In 2010, there were 840 women 18 years and older who purchased archery deer licenses in South Daokta. Thirty six percent of these (305 women) were in the 18-35 year old demographic. In 2015, there were 1,070 women 18 years and older who purchased archery deer licenses. Fifty four percent of these (583 women) were in the 18-35 year old demographic. The numbers don’t lie. More and more young women are interested in becoming archery deer hunters.


What Joyce Taught Me About Nature


by Thea Miller Ryan

I was one of those horse crazy kids. Every tree in my backyard was a barrel, a pole or the finish line on a horse race track. If I wasn’t riding my pretend horses, I was a horse, thundering through the back alley of my Rapid City home.

One day, I remember “whoaing” my horse next to a big Aspen in my backyard. There was a bug there about the size of my head. It was fuzzy, red and white striped and had huge wings with half moons on them. I wasn’t sure if I should scream or dismount my invisible appaloosa and become a scientist. That’s when the screen door opened into our backyard and this really pretty lady came out on our patio with my mom and dad.

“Look at that!” she pointed into the tree where I stood. “Do you know what that’s called?” She was so pretty, standing there in a blue skirt with her golden yellow hair. I wasn’t sure someone so pretty could know what that scary bug was.

“No,” I squeaked out, still uncertain if I was afraid.

“It’s called a cecropia. See the moons on its wings?”

I looked at my dad. He nodded. “This is our friend Joyce.”

“Hi,” I mumbled, knowing if should have shaken her hand and introduced myself. All I wanted to do was go inside and look in the encyclopedia and see if she was right. “What letter does it start with?”

“C,” she said.

Joyce Hazeltine stayed at our house in Rapid City a few times during her first campaign for Secretary of State. When we moved to Pierre a year later, my mom went to work for her in her Secretary of the Senate office. Since school was so close to the capitol, I would go sit in the senate gallery after school and watch the proceedings. One day I even drew a picture of some of the things I heard Joyce say, like “hog house,” and “smoke out,” illustrating the terms with pig-looking legislators with big cigarettes in their mouths. I showed her and the next day my drawing circulated on the floor of the senate. Joyce pointed up to me in the senate gallery each time a senator burst out in laughter.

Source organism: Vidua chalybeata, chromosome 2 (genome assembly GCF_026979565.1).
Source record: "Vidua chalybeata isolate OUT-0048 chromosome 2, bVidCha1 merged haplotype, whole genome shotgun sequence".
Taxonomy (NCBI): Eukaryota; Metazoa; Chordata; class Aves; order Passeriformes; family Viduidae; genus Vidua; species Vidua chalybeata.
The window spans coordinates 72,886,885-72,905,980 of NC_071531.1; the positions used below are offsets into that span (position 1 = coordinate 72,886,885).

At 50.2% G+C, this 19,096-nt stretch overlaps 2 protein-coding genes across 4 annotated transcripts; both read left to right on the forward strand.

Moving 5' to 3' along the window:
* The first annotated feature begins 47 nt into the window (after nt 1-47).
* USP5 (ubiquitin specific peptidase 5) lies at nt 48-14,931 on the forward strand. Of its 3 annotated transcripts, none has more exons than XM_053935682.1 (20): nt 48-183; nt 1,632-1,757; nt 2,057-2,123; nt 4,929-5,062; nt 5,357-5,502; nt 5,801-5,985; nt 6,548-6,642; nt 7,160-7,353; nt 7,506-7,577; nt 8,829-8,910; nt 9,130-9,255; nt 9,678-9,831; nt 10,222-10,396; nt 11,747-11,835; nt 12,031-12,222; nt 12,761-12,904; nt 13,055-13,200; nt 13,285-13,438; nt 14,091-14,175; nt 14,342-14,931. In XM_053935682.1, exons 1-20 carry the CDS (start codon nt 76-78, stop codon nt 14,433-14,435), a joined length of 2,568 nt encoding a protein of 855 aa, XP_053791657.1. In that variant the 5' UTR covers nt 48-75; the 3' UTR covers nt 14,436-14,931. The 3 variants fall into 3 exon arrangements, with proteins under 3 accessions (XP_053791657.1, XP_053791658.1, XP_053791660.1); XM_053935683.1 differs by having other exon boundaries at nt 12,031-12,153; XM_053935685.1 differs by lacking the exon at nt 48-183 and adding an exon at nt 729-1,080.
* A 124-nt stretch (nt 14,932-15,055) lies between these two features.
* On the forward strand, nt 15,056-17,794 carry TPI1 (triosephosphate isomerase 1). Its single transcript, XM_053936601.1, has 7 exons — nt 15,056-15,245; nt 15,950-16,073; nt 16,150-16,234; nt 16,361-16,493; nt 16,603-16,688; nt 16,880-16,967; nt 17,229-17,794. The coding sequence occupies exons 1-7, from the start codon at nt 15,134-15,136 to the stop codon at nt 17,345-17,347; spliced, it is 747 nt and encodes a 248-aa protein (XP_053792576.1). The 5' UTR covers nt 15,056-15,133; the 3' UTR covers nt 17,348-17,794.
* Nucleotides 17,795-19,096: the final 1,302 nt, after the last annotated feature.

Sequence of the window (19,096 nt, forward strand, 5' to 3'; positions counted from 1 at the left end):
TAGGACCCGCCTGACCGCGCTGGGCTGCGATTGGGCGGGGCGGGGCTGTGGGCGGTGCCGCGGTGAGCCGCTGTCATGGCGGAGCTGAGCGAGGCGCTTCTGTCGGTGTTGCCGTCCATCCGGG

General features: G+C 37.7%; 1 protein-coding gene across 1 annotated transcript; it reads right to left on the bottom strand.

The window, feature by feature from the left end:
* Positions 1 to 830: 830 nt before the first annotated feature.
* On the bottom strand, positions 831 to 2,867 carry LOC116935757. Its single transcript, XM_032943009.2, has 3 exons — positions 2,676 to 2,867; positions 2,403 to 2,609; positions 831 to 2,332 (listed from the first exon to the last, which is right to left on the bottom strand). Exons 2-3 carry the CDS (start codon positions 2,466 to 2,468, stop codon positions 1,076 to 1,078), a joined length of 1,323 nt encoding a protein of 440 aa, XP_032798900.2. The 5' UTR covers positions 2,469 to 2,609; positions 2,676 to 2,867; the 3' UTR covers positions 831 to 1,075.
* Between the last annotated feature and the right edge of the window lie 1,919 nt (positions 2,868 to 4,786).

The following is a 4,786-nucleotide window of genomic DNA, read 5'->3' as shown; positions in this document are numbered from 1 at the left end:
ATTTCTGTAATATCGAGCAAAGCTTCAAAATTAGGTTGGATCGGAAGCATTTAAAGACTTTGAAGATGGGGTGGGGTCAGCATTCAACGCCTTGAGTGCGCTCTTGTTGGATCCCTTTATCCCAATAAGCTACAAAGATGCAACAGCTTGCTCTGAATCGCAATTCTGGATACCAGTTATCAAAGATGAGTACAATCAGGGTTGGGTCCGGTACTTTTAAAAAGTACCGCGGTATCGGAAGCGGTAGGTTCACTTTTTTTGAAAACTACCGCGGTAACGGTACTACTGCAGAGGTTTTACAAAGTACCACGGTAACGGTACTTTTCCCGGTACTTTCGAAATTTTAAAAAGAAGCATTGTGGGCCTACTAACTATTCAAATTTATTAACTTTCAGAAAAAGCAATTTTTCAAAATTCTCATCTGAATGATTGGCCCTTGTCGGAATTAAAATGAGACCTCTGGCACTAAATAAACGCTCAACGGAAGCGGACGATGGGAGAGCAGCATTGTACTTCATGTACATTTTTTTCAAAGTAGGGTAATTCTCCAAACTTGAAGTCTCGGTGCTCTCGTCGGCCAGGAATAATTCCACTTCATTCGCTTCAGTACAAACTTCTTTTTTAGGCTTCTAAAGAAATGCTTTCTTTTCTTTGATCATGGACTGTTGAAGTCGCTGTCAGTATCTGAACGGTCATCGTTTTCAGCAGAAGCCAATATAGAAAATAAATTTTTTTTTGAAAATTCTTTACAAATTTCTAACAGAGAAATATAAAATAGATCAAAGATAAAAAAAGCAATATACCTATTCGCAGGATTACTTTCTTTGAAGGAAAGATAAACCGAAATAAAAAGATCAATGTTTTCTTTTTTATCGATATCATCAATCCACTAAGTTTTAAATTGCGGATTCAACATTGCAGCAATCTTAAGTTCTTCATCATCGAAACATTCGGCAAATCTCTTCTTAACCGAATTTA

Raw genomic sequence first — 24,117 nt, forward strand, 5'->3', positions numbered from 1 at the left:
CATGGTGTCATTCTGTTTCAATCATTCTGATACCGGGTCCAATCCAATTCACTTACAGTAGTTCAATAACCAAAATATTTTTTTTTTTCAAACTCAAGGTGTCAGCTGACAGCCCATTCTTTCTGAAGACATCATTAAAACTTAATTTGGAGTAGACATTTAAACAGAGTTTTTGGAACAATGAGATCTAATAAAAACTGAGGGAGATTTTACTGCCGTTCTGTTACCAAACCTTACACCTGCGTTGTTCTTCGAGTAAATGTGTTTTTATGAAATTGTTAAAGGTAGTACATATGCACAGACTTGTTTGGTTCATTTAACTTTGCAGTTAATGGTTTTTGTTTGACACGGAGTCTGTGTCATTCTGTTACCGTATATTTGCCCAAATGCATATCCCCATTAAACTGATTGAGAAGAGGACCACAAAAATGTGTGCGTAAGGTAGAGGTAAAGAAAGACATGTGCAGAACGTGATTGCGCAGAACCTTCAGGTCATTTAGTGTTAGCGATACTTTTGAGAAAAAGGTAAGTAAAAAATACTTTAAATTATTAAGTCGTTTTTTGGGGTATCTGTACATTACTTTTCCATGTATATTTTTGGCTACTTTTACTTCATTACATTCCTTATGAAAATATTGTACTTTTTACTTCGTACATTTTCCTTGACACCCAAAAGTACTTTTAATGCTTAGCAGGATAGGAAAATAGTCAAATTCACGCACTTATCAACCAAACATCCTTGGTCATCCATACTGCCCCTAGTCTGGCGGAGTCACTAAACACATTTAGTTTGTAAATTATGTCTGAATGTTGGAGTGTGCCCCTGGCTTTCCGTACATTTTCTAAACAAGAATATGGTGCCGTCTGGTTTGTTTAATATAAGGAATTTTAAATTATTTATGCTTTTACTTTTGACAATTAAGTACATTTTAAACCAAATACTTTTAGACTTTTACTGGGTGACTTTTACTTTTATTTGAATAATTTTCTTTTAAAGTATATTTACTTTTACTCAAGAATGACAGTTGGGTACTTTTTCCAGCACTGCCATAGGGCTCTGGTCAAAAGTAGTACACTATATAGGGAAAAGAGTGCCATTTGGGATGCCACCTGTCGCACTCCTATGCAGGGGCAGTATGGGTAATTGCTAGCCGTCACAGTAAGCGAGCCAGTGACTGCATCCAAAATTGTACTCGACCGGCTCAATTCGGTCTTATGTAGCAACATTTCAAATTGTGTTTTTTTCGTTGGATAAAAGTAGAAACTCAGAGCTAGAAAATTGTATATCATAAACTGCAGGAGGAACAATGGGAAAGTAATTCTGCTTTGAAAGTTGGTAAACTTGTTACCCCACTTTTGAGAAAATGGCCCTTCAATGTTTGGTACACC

A cercropeia caterpillar
A cecropia caterpillar

She and her husband had a café in downtown Pierre: The Liberty Café. Her daughter was a skate guard at the roller rink. She won the Secretary of State election and didn’t mind if I hung out in the lobby of her office, doing my homework while I waited for my mom or dad to get off work. I seriously thought the Hazeltines were the coolest family on the planet.

It’s been a long time since I saw Joyce, but now I do see cecropia moths a lot with my job. Every time I do, I think back to that day when that really pretty lady told me about the big bug in my backyard. Was it the one thing that got me interested in working in this field? It might have been.

Rest in peace, Joyce. I learned so much from you – starting with the letter “c.”